Newton Faulkner likes to do things the hard way. Recently he live-streamed himself recording and producing his fourth album Studio Zoo. The process, which saw the guitar virtuoso filmed 24/7 for five weeks in the summer of 2013 in his east London home studio, was the first of its kind and proved popular with fans eager to find out more about the musician’s unique method.
“It was terrifying,” he tells me over a coffee, flicking one of his waist-length, rust-coloured dreadlocks casually over his shoulder. “I could hide in the bathroom, obviously, and there were no cameras in the kitchen, but people could still hear you. I learnt that the hard way.”
Faulkner burst on to the British music scene in with his debut album Hand Built By Robots, which went to No 1 in the UK album charts. He has since become renowned for using various parts of his guitar’s body to create tantalisingly skilful rhythms which go hand in hand with bright, summery melodies. His unusual guitar-playing technique was born more out of laziness than any desire to be different, he says. “I realised that if you just do stuff that’s really, really weird, you can pretty much bypass learning the normal guitar, everyone is really impressed and it takes half the time,” he says with a grin. “I thought I had invented an entirely new style of music, and for a week I felt like a kind of ginger demi-god.”
Seven years later he has introduced even more body parts to his performance, playing polyrhythms with the kick drum at his feet at the same time as artfully picking at his guitar. His act relies so heavily on the visual experience (he’s quick to tell me that he never uses loops) that he actually had to go into training to strengthen his back for his current UK tour. “Although maybe my hair is just weighing me down”, he says.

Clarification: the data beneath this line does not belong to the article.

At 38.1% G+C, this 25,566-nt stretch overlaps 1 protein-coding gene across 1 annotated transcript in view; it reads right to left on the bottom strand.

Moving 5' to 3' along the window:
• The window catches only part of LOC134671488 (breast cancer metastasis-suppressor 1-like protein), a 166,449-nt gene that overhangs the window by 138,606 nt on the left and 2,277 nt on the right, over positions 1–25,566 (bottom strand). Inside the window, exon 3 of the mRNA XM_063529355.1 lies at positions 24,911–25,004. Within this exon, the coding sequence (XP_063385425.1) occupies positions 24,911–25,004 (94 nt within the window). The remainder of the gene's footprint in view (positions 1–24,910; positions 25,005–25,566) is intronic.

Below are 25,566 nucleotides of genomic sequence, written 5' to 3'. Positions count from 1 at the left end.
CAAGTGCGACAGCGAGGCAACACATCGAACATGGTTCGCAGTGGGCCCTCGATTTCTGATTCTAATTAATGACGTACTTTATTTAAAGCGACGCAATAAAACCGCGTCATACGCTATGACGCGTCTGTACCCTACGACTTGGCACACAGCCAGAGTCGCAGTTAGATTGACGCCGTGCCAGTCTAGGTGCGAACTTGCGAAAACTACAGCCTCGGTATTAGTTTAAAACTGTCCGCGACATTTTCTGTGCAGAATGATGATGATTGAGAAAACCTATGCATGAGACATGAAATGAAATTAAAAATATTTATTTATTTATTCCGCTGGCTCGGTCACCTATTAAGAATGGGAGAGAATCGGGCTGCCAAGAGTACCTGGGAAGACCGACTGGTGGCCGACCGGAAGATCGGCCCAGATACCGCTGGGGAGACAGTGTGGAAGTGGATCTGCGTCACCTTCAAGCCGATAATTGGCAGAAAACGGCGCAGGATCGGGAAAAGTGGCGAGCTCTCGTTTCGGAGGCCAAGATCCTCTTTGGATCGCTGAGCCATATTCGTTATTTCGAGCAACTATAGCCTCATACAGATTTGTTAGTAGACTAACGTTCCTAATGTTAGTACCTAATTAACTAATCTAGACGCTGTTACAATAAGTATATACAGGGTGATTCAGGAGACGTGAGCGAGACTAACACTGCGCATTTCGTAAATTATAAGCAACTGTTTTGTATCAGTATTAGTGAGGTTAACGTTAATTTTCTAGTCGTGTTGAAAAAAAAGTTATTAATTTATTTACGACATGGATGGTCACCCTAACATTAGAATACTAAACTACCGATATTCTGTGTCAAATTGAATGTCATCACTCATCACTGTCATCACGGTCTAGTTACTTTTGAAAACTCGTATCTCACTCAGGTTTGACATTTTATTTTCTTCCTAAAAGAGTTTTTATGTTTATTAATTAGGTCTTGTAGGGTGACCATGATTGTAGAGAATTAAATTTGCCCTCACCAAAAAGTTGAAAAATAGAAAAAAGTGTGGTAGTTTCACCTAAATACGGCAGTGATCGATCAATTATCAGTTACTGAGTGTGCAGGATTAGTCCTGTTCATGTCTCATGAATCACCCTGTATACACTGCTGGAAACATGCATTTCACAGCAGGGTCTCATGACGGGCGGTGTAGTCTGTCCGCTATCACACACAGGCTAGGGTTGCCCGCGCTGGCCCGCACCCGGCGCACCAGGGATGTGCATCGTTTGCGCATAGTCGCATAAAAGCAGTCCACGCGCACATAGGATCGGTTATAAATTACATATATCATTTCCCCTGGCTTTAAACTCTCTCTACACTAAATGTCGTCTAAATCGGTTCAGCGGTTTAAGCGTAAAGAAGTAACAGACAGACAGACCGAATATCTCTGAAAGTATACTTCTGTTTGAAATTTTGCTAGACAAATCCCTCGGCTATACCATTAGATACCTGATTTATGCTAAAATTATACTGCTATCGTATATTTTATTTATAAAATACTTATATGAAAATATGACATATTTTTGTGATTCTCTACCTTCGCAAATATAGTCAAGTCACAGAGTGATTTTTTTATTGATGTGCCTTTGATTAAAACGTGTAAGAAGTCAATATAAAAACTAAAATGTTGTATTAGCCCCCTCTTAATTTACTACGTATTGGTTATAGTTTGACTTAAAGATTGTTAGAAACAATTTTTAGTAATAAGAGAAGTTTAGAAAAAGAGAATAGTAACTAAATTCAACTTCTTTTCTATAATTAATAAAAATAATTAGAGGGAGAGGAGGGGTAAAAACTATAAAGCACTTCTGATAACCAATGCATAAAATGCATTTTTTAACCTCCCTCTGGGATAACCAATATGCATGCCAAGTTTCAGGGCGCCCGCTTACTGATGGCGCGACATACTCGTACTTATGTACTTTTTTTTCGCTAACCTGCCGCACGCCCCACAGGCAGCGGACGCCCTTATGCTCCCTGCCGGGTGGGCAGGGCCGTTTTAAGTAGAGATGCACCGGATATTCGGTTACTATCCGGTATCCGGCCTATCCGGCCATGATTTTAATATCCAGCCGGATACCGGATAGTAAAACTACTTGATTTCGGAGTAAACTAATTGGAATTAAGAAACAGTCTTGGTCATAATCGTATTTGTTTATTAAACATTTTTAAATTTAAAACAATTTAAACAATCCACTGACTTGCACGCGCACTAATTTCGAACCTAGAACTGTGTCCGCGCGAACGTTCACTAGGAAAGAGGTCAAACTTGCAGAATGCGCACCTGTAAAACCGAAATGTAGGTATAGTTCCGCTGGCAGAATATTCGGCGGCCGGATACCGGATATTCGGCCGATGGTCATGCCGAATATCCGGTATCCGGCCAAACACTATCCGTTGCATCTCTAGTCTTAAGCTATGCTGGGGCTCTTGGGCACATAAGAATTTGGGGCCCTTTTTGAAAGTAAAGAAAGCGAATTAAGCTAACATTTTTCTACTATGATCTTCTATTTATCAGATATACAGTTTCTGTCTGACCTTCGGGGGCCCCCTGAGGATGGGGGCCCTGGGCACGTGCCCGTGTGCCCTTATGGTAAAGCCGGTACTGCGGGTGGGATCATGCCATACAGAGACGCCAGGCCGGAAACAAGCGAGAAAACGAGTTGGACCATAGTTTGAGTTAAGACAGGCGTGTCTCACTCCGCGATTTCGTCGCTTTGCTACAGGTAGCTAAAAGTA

Now, with four top 10 albums under his belt (Hand Built By Robots, 2007, Rebuilt by Humans, 2009, Write It On Your Skin, 2012, and Studio Zoo, 2013) Faulkner has entered a new stage in his life: fatherhood.
Naturally, his three-year-old son Beau has his own tiny guitar, handmade by the man who builds Faulkner’s instruments. Faulkner fishes his phone out of his pocket to show a photo of the grinning, gap-toothed toddler, who is providing inspiration for his next album.
“To get him to sleep, I sing Charlie and the Chocolate Factory songs in the style of Nat King Cole,” says Faulkner. “I actually played some at a gig the other day. That would be a very odd concept album, wouldn’t it?”
Family is important to Faulkner. His sister Lottie is his full-time manager, while older brother Toby collaborated with him on his latest album.
“You can say things to your brother and sister that you can’t say to anyone else and they can say things to you,” he says. “It kind of destroys any possibility of growing egos because they get stamped on violently.”
He’s not wrong. It’s impossible not to warm to the laid-back Faulkner and there’s little sign of the celebrity ego which is so often present in the successful. He frequently mimes rhythms, tip-tapping his toes as we talk, and his booming laugh echoes around Shoreditch House’s minimalist cafeteria whenever he makes a joke. Currently in the middle of 23-day UK tour, he is getting used to life on the road again. As we part, he asks Lottie where he can get his clothes dry-cleaned, ready for the trip. “Rock and roll, eh?” he says with a wink.
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